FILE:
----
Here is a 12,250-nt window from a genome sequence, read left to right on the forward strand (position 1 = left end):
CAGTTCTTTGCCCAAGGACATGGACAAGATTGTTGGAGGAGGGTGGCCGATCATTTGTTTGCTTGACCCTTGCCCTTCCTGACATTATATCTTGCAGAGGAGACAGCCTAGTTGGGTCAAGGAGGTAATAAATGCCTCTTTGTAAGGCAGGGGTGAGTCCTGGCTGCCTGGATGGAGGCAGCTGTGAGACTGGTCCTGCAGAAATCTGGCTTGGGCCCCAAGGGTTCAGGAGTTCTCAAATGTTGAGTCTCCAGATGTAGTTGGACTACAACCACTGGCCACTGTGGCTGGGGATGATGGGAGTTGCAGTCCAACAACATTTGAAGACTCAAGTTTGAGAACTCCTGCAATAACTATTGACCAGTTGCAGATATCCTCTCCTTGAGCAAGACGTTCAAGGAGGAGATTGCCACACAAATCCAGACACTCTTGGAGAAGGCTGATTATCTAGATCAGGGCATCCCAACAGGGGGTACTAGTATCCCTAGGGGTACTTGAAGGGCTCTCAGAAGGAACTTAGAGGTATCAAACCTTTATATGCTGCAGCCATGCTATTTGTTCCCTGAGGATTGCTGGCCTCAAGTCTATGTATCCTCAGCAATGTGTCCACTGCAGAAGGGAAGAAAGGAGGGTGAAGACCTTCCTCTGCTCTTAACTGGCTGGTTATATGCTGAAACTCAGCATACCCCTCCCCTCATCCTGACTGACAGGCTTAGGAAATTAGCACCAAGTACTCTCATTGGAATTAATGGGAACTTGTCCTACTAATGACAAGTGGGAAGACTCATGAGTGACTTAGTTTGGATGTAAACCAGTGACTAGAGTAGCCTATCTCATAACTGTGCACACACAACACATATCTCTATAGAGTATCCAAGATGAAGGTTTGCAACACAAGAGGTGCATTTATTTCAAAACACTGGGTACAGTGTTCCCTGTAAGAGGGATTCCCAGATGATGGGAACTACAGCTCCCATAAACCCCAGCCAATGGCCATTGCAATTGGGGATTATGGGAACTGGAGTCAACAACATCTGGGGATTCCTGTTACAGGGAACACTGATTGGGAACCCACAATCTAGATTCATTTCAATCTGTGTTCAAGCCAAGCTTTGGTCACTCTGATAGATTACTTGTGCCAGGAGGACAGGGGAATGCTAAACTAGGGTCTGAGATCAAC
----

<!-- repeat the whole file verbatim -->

Here is a 12,250-nt window from a genome sequence, read left to right on the forward strand (position 1 = left end):
CAGTTCTTTGCCCAAGGACATGGACAAGATTGTTGGAGGAGGGTGGCCGATCATTTGTTTGCTTGACCCTTGCCCTTCCTGACATTATATCTTGCAGAGGAGACAGCCTAGTTGGGTCAAGGAGGTAATAAATGCCTCTTTGTAAGGCAGGGGTGAGTCCTGGCTGCCTGGATGGAGGCAGCTGTGAGACTGGTCCTGCAGAAATCTGGCTTGGGCCCCAAGGGTTCAGGAGTTCTCAAATGTTGAGTCTCCAGATGTAGTTGGACTACAACCACTGGCCACTGTGGCTGGGGATGATGGGAGTTGCAGTCCAACAACATTTGAAGACTCAAGTTTGAGAACTCCTGCAATAACTATTGACCAGTTGCAGATATCCTCTCCTTGAGCAAGACGTTCAAGGAGGAGATTGCCACACAAATCCAGACACTCTTGGAGAAGGCTGATTATCTAGATCAGGGCATCCCAACAGGGGGTACTAGTATCCCTAGGGGTACTTGAAGGGCTCTCAGAAGGAACTTAGAGGTATCAAACCTTTATATGCTGCAGCCATGCTATTTGTTCCCTGAGGATTGCTGGCCTCAAGTCTATGTATCCTCAGCAATGTGTCCACTGCAGAAGGGAAGAAAGGAGGGTGAAGACCTTCCTCTGCTCTTAACTGGCTGGTTATATGCTGAAACTCAGCATACCCCTCCCCTCATCCTGACTGACAGGCTTAGGAAATTAGCACCAAGTACTCTCATTGGAATTAATGGGAACTTGTCCTACTAATGACAAGTGGGAAGACTCATGAGTGACTTAGTTTGGATGTAAACCAGTGACTAGAGTAGCCTATCTCATAACTGTGCACACACAACACATATCTCTATAGAGTATCCAAGATGAAGGTTTGCAACACAAGAGGTGCATTTATTTCAAAACACTGGGTACAGTGTTCCCTGTAAGAGGGATTCCCAGATGATGGGAACTACAGCTCCCATAAACCCCAGCCAATGGCCATTGCAATTGGGGATTATGGGAACTGGAGTCAACAACATCTGGGGATTCCTGTTACAGGGAACACTGATTGGGAACCCACAATCTAGATTCATTTCAATCTGTGTTCAAGCCAAGCTTTGGTCACTCTGATAGATTACTTGTGCCAGGAGGACAGGGGAATGCTAAACTAGGGTCTGAGATCAAC